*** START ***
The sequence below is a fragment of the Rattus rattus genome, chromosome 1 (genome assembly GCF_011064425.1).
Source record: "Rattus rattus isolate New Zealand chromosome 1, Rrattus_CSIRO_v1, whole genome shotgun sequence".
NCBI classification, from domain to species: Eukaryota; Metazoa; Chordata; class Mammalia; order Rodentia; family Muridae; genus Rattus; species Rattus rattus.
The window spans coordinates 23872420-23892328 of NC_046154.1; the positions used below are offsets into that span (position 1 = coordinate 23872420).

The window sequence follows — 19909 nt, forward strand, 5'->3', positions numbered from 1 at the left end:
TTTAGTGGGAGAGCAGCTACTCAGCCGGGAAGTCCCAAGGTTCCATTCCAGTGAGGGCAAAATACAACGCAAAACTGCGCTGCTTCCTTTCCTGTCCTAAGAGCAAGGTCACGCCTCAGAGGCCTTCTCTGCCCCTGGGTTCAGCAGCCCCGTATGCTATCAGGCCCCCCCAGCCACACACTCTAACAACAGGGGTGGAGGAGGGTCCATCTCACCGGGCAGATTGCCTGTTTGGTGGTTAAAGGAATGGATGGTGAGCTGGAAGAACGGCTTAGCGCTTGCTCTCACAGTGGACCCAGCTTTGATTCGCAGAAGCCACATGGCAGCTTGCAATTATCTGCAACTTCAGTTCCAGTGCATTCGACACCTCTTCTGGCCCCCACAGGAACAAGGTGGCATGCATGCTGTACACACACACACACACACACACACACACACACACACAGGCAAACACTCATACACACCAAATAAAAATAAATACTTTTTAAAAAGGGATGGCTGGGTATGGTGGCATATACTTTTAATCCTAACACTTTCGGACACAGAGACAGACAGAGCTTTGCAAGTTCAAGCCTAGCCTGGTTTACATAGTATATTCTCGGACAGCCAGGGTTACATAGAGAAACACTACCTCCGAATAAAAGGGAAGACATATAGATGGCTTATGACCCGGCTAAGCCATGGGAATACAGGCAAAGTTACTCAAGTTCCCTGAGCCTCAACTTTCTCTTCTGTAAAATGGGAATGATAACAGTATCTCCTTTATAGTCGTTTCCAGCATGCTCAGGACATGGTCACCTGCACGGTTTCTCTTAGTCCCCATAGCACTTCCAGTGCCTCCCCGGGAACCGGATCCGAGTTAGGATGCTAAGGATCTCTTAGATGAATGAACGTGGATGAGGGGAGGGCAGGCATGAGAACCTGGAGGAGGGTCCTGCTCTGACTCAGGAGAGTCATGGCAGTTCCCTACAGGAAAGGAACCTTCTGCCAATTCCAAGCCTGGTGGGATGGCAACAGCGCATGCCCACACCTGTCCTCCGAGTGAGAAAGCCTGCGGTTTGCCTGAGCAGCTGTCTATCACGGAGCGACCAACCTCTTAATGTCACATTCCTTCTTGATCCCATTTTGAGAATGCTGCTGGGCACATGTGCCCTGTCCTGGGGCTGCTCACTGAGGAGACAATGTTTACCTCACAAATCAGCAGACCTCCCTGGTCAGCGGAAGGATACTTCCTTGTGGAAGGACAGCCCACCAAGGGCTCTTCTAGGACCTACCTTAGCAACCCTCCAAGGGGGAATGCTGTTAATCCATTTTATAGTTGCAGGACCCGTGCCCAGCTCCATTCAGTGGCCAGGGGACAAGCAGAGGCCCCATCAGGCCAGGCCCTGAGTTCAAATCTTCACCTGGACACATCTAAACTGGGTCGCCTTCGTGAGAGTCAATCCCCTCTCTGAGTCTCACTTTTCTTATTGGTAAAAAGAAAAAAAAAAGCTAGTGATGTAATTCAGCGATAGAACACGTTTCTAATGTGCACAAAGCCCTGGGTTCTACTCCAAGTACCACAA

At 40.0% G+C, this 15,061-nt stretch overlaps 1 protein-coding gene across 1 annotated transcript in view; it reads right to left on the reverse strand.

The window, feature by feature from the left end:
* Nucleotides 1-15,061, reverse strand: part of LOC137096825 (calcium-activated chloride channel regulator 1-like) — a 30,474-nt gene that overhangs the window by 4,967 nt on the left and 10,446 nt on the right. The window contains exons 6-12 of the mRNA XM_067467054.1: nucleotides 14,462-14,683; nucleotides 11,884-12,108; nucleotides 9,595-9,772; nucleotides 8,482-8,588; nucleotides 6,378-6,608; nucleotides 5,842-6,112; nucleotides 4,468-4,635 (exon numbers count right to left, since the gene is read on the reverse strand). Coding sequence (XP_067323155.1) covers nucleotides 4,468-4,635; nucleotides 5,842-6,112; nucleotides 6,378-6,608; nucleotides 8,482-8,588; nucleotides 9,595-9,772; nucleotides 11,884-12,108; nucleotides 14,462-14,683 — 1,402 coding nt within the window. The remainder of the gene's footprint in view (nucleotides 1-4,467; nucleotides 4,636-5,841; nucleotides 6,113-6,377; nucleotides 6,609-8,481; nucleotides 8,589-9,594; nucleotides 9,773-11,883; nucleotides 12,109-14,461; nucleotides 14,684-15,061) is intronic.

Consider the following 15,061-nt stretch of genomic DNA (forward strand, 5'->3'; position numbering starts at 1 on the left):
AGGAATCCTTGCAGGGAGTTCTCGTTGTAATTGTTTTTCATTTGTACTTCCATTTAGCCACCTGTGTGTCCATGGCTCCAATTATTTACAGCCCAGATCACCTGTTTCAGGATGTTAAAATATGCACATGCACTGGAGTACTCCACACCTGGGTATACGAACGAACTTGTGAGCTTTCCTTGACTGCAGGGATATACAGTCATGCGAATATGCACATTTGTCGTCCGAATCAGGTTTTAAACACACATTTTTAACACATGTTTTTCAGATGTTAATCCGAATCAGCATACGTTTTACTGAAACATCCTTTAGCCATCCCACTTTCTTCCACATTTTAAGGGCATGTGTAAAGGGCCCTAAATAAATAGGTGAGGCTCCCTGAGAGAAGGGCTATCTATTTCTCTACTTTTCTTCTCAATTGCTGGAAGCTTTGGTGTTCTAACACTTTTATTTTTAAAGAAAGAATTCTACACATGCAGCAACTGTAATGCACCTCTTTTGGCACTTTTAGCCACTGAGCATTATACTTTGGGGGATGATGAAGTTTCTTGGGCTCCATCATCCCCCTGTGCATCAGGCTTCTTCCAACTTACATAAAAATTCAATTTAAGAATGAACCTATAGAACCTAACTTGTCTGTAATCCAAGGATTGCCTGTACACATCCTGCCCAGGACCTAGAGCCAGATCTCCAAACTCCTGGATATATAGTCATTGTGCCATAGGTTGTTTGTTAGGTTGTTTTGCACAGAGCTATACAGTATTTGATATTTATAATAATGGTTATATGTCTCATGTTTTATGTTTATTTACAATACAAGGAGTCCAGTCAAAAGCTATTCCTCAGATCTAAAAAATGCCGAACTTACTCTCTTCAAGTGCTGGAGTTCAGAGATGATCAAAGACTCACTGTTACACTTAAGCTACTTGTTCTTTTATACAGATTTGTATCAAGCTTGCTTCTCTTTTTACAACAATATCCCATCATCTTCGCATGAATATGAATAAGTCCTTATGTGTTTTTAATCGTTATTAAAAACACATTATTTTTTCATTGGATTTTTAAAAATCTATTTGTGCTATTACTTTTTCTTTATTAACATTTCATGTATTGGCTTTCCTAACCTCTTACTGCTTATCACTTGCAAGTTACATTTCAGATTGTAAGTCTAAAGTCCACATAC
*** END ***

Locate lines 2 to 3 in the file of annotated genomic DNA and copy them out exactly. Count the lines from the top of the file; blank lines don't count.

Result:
Source record: "Rattus rattus isolate New Zealand chromosome 1, Rrattus_CSIRO_v1, whole genome shotgun sequence".
NCBI classification, from domain to species: Eukaryota; Metazoa; Chordata; class Mammalia; order Rodentia; family Muridae; genus Rattus; species Rattus rattus.